HIV/Aids will wreak havoc if staff are not trained to change behaviour

September 14, 2004

The biggest problem regarding the increasing number of HIV/Aids infected individuals is most people do not acknowledge that the country faces a crisis if something is not done to reduce the rate of infection.

According to a recent report on News24, research from the Actuarial Society of South Africa (ASSA) shows that “the virus will kill about 900 South Africans a day over the next 12 months, while the death toll is expected to reach a peak of 1 100 people a day in 2014”.

Taking into account those figures, even if we can put a stop to new infections immediately, the fact is Aids has a window period of six to 12 years, so for at least another six years, 330 000 people will die each year from Aids.

South Africans are already most likely to die of HIV and Aids, which was responsible for 39% of all deaths in 2000, according to findings in the 2003/4 South African Health Review (SAHR). The SAHR is an annual report on the state of the nation’s health, produced by non-governmental organisation, the Health Systems Trust.

Aids-related illnesses were responsible for 40,3% of deaths of children under five, followed by low birth weight (11,2%) and diarrhoea (10,2%). The HIV and Aids pandemic has effectively reversed the health gains made in child health as, by 1998, the death rate for the under fives had been reduced to 59,4 per thousand, according to the SAHR.

These figures show the infection rate is still going up – and these are just reported cases. The actual figures are even higher, as some reported cases of TB can be related to HIV/Aids, for example.

Ignorance is a killer. People are avoiding the issue and are of the opinion that Aids is someone else’s problem. This attitude comes from the top. The government avoids talking about Aids, because if it acknowledges the extent of the issue it will be forced to roll out more anti retrovirals (ARVs).

Whereas the government should be setting the trend in Aids education and treatment, it is advising its citizens to change their diet.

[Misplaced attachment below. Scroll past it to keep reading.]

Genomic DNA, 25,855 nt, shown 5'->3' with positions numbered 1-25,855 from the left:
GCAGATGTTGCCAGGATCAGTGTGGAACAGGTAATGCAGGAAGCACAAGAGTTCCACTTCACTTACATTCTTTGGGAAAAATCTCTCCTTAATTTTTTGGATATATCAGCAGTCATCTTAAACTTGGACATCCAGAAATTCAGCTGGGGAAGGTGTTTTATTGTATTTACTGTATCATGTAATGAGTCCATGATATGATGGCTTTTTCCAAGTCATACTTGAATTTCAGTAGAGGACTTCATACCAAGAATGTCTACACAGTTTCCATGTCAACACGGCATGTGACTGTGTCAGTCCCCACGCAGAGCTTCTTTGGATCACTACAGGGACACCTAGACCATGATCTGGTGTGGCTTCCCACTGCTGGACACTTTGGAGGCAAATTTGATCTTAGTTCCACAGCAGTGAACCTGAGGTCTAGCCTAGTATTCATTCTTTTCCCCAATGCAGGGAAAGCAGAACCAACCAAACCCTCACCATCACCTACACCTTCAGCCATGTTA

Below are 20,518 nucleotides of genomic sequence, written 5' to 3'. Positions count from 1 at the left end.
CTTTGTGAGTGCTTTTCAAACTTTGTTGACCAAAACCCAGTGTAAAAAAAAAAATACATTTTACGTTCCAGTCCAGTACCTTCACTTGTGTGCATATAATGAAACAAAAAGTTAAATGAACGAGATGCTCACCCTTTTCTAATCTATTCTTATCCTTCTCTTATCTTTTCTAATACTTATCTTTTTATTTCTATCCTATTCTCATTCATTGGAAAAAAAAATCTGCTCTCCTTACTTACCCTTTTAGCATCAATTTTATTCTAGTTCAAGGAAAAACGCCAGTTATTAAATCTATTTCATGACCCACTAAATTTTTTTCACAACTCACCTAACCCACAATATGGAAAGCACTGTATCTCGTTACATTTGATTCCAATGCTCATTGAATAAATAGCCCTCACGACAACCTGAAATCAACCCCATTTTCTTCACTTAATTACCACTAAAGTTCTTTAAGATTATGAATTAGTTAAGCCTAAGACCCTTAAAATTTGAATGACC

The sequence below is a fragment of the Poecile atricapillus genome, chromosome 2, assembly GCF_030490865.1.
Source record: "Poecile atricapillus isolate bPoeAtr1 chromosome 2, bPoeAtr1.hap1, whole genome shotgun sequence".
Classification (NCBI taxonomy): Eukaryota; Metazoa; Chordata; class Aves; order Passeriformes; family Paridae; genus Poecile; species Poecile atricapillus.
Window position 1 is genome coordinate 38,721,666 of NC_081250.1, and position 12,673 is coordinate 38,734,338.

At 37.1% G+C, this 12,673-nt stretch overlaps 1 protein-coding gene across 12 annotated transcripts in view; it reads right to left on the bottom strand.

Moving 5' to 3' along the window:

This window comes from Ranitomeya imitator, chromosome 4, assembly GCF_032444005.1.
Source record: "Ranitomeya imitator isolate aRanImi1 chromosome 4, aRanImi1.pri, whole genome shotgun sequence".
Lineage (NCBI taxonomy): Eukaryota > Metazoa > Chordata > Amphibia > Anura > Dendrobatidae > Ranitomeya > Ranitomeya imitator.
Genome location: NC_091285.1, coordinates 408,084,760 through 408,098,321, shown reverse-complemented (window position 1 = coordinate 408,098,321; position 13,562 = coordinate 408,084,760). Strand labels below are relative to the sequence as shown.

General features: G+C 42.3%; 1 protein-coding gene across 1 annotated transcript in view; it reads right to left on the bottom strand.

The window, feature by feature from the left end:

Most corporates, excluding those in manufacturing, are also not taking responsibility for training their employees. They see it as something their staff should learn about themselves, or already know. Some of them have the attitude that since their staff are not suffering from the disease, why should they spend money training them about its risks?

One of the biggest challenges is to train people to change their behaviour. Most training is not focused on that. Smokers know smoking is bad for them, but they don’t stop, because the information about the risks of smoking is just that – information. It doesn’t encourage smokers to change their lifestyles.

The conventional classroom training model isn’t that effective. What works is when companies appoint peer educators to educate groups of about 10 people at a time. If they take that further, and train their staff electronically, as well as with audio visual aids, research has shown that retention is as much as 50% higher.

Training also works better when it is told in a story format. If a person reads 20 pages of material and another is told a story related to the same topic, the one who hears the story will retain more information, particularly if he has to make life-changing choices that result in disparate endings to the story.

Aids education has to result in people changing their behaviour. Simply telling them about Aids will solve nothing. The way to change their behaviour is by incentivising them to think before they act.

About Skills2Learn Africa
Skills2Learn Africa, a provider of world-class e-learning courseware and services, serves its worldwide customers’ e-learning systems requirements completely, consistently, and affordably, leading its staff and suppliers in achieving this goal. It is dedicated to increasing the quality, reliability, performance, and value of its e-learning products and services on an ongoing basis.

Skills2Learn Africa strives to positively impact the global communities where it conducts business, in particular assisting the disadvantaged in their quest to compete in the digital revolution. It brings best-of-breed learning tools to emerging markets at a price and value that makes mass access possible.

Together with US-based In2ition, Skills2Learn Africa specialises in IT-intensive educational courseware, as well as soft skills training, delivered in a variety of electronic formats. It also provides learning management systems to assist in tracking and managing employee progress through the training process.

Skills2Learn Africa has recently released a South African first HIV/Aids e-learning program, in an interactive story format, concentrating on behavioural modification as well as education.

George Eybers
Skills2learn Africa
(012) 997-6046

Rashmika Jeewa
HC Strategic Communications
(011) 608-1228